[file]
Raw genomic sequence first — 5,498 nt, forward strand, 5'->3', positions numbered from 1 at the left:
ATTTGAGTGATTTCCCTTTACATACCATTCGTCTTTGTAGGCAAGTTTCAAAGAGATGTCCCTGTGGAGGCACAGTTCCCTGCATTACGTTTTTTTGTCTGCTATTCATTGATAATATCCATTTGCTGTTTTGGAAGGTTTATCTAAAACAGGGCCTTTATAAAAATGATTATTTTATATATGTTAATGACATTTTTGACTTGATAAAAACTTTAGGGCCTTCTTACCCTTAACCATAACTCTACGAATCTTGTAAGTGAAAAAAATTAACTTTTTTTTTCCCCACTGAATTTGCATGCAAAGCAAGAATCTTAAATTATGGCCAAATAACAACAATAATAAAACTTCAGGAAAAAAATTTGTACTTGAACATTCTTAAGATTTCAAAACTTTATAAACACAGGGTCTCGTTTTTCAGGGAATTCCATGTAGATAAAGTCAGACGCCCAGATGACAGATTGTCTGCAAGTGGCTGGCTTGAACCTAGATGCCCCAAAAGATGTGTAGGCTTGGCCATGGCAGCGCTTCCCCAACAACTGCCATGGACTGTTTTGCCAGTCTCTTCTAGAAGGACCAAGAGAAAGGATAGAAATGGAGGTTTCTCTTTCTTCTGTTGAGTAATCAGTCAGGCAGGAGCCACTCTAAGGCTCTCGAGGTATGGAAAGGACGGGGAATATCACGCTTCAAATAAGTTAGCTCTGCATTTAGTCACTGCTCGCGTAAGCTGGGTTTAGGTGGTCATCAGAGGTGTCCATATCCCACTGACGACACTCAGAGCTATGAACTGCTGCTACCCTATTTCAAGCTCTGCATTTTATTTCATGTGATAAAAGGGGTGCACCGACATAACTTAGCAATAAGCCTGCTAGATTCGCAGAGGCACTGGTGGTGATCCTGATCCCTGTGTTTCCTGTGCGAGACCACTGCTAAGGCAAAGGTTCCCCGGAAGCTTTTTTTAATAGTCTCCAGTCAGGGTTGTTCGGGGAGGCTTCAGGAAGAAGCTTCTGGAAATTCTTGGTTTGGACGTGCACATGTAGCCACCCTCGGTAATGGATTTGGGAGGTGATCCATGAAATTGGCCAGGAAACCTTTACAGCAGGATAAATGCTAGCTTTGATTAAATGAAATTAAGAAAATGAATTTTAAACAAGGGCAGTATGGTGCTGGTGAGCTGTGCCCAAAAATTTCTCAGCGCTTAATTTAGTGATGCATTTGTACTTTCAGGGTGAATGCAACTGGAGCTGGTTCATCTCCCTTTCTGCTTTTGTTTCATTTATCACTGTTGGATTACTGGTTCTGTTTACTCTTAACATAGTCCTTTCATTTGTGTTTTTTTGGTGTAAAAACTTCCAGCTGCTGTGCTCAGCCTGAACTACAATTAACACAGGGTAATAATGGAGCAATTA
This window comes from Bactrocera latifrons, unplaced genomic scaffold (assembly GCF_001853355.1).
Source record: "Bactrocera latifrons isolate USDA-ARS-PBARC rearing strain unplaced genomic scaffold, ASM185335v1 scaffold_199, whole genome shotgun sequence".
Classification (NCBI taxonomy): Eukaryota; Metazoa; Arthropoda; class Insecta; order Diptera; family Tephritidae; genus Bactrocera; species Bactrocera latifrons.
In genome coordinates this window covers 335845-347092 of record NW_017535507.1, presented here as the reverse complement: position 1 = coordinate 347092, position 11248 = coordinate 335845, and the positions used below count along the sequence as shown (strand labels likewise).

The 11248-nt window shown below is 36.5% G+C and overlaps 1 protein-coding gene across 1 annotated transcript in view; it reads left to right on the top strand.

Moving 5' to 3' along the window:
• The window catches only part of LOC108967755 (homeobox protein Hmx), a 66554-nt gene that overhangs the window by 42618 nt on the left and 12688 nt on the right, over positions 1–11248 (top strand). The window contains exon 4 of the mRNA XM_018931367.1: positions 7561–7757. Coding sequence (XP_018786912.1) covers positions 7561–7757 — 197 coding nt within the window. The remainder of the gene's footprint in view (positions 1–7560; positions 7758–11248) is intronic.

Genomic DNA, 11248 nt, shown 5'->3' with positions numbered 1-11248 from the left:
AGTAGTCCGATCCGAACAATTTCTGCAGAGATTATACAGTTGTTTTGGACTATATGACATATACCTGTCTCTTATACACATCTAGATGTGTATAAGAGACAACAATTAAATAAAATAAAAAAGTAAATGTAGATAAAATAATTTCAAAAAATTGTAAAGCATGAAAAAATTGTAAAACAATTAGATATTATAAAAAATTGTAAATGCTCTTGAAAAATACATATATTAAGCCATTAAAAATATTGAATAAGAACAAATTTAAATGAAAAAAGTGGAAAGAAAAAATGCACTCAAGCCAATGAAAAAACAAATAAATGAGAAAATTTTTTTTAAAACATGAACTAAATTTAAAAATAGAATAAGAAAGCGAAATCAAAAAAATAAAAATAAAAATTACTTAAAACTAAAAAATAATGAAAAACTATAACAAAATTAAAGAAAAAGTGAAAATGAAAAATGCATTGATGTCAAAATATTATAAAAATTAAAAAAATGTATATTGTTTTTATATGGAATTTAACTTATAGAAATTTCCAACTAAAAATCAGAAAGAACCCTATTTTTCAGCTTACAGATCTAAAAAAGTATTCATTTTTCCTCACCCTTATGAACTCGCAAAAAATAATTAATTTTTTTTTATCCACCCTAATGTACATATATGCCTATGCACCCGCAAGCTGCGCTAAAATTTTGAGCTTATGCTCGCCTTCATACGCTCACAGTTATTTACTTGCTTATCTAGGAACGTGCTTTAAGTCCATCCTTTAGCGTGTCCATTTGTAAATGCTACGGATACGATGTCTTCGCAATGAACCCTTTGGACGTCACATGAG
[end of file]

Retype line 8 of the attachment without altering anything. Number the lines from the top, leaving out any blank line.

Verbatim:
Moving 5' to 3' along the window: